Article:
On a hill at the northern edge of campus sits a dank, poorly lit building that somehow inspires students to greatness; a place where dreams can come true.
The Hangar. The imposing structure measures 100 feet by 120 feet and stands about 50 feet high. Inside, the chilly 8,500-square-foot shop bustles with students working on mills, lathes, routers and welders. It’s a place where ideas come to life – where students create award-winning prototypes of human-powered vehicles, super-mileage cars, electric and fuel-powered cars, and unmanned drones.
“It’s a prototype shop, not a teaching shop,” said shop manager George Leone. It was built, along with an airstrip, in the early ’50s to serve Cal Poly’s aerodynamics program. In the mid-‘80s, the College of Engineering transformed it into the multidisciplinary project shop it is today.
“I spent innumerable hours in the Hangar as a student,” said alumnus Eric Pulse (Mechanical Engineering ’05), who now teaches in the Industrial and Manufacturing Engineering Department and manages the Mustang ’60 Shop, a similar but smaller facility in the Bonderson Projects Center. “I am certain that what I learned there regarding the application of my mechanical engineering education could not have been achieved anywhere else.”
Both shops are open to all majors, not just engineering students. And both shops are usually filled to capacity with eager students waiting to get in. On Saturdays, the Hanger is a virtual hub of activity. It opens at 9 a.m.; however, students line up as early as 6:30. “We can accommodate 50 students in the machine shop and another 50 in the open area where students work on club, team, class and senior projects,” Leone said.
Once inside, students often develop some intriguing items. Andrew Ouellet (Mechanical Engineering, ‘11) invented an anti-lock braking system that prevents a bicycle rider from flying over the handlebars when attempting to stop fast.
Back in the ‘60s, renowned aerospace engineer and designer Burt Rutan (Aeronautical Engineering, ’65) built his first airplane in the cavernous Hangar. Rutan has since gone on to set aviation records and transform the aerospace industry.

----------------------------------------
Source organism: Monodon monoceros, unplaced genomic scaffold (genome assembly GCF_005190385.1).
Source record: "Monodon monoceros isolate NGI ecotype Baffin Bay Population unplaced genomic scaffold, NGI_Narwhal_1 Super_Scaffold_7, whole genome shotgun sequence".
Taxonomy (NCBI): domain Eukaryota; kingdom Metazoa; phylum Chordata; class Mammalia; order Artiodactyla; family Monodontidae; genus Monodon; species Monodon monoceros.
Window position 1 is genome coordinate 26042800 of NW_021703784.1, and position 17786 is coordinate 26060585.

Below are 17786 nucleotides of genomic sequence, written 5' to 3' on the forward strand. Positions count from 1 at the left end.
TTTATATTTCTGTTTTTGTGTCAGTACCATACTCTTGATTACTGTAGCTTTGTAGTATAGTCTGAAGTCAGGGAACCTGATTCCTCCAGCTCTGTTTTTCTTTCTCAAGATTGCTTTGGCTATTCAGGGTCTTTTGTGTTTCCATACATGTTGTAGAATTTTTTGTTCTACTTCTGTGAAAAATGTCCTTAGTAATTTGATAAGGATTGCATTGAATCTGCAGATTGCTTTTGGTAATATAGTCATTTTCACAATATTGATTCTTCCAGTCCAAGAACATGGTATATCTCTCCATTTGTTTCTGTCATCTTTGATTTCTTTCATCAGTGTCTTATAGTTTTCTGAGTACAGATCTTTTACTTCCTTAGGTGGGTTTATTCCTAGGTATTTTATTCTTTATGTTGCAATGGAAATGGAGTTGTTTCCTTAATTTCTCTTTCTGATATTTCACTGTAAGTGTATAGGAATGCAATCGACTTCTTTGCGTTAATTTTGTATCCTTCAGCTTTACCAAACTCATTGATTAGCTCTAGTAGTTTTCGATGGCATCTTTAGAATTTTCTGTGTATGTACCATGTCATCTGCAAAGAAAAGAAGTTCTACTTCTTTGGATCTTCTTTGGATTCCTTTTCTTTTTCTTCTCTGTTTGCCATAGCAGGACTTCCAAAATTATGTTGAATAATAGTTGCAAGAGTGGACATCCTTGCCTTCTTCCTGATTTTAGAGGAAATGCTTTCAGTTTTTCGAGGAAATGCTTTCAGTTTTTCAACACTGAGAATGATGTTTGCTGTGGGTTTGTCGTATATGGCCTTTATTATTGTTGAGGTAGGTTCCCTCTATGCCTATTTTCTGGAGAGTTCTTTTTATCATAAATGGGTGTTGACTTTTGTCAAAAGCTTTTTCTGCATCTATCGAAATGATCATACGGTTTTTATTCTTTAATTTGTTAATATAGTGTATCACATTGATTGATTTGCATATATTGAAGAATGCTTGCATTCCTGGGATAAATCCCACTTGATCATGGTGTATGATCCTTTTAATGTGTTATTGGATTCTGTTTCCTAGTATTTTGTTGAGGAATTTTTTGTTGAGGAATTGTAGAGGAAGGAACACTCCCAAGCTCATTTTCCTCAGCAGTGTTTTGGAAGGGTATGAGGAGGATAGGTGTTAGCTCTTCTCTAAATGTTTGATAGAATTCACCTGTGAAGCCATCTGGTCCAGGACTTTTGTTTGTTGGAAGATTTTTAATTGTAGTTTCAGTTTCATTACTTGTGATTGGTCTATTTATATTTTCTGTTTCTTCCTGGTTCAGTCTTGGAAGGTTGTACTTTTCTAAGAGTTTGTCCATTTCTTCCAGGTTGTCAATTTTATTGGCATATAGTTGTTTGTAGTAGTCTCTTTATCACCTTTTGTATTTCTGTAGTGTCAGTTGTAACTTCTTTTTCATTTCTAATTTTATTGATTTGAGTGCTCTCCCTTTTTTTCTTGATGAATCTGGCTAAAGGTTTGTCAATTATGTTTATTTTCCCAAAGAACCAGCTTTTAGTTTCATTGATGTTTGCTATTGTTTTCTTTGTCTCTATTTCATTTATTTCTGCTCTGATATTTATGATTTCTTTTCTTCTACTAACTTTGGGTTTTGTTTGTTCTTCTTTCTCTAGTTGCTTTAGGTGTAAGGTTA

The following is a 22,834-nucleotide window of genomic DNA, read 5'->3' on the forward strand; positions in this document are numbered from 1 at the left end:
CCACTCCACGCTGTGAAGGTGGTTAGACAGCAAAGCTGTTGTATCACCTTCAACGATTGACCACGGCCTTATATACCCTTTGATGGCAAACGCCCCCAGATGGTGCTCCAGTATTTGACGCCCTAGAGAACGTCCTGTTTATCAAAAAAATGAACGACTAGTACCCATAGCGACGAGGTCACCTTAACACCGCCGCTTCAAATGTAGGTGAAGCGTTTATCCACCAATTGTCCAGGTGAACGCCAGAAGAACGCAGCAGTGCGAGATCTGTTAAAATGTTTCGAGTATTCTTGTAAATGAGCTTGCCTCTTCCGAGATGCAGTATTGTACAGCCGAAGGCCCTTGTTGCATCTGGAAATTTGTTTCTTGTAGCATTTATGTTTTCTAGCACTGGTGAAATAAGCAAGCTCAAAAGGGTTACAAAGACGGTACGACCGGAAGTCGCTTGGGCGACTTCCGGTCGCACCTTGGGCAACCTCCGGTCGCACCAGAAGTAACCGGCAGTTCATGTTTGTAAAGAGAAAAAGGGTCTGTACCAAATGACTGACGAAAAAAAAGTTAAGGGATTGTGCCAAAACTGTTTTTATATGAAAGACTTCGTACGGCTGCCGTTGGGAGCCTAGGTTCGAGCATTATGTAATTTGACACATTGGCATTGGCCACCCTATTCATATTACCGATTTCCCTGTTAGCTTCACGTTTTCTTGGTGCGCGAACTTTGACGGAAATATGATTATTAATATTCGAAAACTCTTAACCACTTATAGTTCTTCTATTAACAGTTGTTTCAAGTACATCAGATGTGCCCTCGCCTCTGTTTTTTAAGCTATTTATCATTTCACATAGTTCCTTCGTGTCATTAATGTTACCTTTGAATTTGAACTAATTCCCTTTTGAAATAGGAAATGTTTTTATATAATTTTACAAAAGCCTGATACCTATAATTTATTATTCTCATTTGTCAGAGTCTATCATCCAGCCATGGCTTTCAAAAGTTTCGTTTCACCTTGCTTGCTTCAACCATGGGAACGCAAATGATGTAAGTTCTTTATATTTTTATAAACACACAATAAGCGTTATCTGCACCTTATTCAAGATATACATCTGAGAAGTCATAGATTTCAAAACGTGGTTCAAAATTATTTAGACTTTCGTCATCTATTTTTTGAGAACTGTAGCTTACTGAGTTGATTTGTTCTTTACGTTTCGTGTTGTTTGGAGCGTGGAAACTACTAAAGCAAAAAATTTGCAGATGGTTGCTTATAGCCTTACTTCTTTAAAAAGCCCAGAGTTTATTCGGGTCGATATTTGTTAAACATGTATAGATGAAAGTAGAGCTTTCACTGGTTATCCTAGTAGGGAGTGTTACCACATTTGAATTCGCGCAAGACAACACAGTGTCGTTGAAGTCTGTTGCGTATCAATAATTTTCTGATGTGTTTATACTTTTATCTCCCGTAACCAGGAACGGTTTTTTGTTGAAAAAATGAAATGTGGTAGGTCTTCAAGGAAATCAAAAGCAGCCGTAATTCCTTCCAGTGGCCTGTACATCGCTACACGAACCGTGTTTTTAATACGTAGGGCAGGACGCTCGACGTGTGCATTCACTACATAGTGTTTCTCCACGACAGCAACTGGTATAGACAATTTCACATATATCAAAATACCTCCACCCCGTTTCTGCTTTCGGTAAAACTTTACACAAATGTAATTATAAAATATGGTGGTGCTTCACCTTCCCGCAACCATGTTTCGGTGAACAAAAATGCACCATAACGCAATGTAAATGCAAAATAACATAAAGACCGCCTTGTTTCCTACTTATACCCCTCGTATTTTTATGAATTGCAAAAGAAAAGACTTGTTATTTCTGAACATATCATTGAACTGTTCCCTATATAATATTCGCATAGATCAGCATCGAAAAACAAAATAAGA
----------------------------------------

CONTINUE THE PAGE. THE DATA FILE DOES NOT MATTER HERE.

Under Leone’s tutelage, thousands of students have experienced Learn by Doing. He has overseen tremendous expansion during his 15 years as shop manager. When he started, he supervised five student technicians. Today more than 40 are employed, including about a dozen women. “The student technicians are here for two reasons,” Leone said, “To keep students safe while they use hand and machine tools and to provide a welcoming environment to students of all abilities.”
All student users must earn certification by passing a safety test and completing a small project under supervision. Leone is rightfully proud of the shop’s safety record. Not one catastrophic accident has occurred under his watch.
“Last year there were 11,000 student clock-ins, logging more than 36,000 hours of shop time. We’re very proud of our culture of safety,” Leone said.
The Hangar is slated to be destroyed as part of the campus master plan, but not before a new facility is available, Leone said. With donor support, the university plans to replace the Hangar with a modern, multidisciplinary Learn by Doing building with facilities to support student projects, student clubs, and student-faculty applied research. The new shop will preserve the Hangar’s spirit of innovation for future generations, ensuring students continue to have a place where their ideas come to fruition.